Vanilla in our A-Z - Cooking Index
Vanilla is a flavoring derived from vanilla orchids. The pods of the orchid are harvested when still immature and odourless and then left in humid and hot conditions for seven to ten days before being dried out. Once the vanilla pods have dried the vanilla can then be cured to leave vanilla powder or Vanilla extract.
Vanilla pods can be bought in delicatessens or upmarket food stores and while expensive are the best way to add vanilla flavouring to dishes. Split the stem and use a sharp knife to extract the sticky black syrup in the pods. A split pod can also be added to granulated sugar to create vanilla sugar, which is used in many baking recipes.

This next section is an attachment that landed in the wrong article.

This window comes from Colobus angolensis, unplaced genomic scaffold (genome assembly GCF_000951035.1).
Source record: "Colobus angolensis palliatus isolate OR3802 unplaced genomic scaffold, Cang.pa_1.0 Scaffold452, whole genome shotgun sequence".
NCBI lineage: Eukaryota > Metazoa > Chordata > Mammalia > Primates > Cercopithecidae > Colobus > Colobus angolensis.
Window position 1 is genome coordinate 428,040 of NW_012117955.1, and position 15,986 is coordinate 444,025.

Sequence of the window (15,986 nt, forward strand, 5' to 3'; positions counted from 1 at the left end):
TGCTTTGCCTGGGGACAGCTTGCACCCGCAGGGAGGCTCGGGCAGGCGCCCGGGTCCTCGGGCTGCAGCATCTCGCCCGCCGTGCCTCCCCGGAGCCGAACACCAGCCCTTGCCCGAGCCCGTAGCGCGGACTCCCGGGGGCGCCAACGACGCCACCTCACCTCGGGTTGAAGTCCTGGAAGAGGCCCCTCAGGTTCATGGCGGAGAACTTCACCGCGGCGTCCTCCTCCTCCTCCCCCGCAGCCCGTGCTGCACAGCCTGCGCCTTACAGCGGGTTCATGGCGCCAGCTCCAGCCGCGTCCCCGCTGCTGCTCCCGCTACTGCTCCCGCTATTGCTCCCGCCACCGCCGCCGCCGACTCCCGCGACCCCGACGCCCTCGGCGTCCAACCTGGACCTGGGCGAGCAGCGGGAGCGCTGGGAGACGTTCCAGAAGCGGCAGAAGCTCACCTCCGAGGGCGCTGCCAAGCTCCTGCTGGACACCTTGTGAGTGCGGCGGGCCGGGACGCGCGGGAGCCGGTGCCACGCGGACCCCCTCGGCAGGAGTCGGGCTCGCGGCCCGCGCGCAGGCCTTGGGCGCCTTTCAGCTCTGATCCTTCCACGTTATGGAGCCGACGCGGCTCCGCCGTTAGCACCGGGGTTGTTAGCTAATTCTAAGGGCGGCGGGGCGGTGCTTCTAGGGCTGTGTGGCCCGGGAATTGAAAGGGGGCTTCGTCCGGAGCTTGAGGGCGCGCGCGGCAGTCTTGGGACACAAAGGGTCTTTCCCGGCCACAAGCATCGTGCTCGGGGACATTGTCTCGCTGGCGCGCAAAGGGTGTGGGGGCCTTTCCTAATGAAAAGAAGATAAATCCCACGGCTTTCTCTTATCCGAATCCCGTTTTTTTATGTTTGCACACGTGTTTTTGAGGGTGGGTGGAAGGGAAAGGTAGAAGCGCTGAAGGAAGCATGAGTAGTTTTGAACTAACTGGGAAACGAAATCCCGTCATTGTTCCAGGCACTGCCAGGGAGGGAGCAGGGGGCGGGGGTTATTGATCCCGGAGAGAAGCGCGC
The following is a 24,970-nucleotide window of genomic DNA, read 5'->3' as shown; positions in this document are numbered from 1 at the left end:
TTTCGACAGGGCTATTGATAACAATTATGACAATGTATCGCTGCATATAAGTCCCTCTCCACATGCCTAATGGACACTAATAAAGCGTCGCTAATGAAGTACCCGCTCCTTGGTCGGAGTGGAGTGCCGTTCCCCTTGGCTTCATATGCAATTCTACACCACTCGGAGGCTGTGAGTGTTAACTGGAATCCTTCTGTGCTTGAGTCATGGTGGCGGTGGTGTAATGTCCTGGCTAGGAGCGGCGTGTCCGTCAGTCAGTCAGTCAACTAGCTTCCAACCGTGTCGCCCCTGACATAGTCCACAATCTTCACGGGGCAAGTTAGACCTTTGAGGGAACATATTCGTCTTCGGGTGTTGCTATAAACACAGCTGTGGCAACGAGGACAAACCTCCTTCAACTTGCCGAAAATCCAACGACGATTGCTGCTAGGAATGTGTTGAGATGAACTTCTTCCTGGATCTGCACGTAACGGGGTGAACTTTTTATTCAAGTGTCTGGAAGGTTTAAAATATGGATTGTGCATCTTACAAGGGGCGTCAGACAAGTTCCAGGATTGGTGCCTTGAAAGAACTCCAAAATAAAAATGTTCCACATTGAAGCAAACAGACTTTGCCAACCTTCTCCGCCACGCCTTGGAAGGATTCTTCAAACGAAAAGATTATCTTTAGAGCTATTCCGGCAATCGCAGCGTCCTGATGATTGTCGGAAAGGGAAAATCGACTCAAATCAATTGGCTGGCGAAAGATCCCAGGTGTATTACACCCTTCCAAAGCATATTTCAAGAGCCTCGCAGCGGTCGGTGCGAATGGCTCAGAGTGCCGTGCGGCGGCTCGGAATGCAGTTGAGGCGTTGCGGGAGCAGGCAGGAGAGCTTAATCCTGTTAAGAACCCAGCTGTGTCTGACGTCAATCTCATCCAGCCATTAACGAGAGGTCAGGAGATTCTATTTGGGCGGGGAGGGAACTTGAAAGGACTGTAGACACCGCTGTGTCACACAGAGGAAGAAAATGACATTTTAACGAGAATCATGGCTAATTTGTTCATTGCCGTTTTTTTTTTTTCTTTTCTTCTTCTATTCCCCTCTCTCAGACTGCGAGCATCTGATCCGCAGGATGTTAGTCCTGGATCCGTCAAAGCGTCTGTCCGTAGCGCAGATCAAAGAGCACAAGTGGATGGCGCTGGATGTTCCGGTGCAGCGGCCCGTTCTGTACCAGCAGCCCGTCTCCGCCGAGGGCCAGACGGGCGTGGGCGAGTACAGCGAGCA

Vanilla orchids originally originated from Mexico although production is now most intense in Madagascar and Indonesia.
Vanilla is used as a flavoring for a wide range of foods but its most common use is in ice cream, where it has become the most common flavor served worldwide.
Vanilla is also used in perfumes and aromatherapy oils.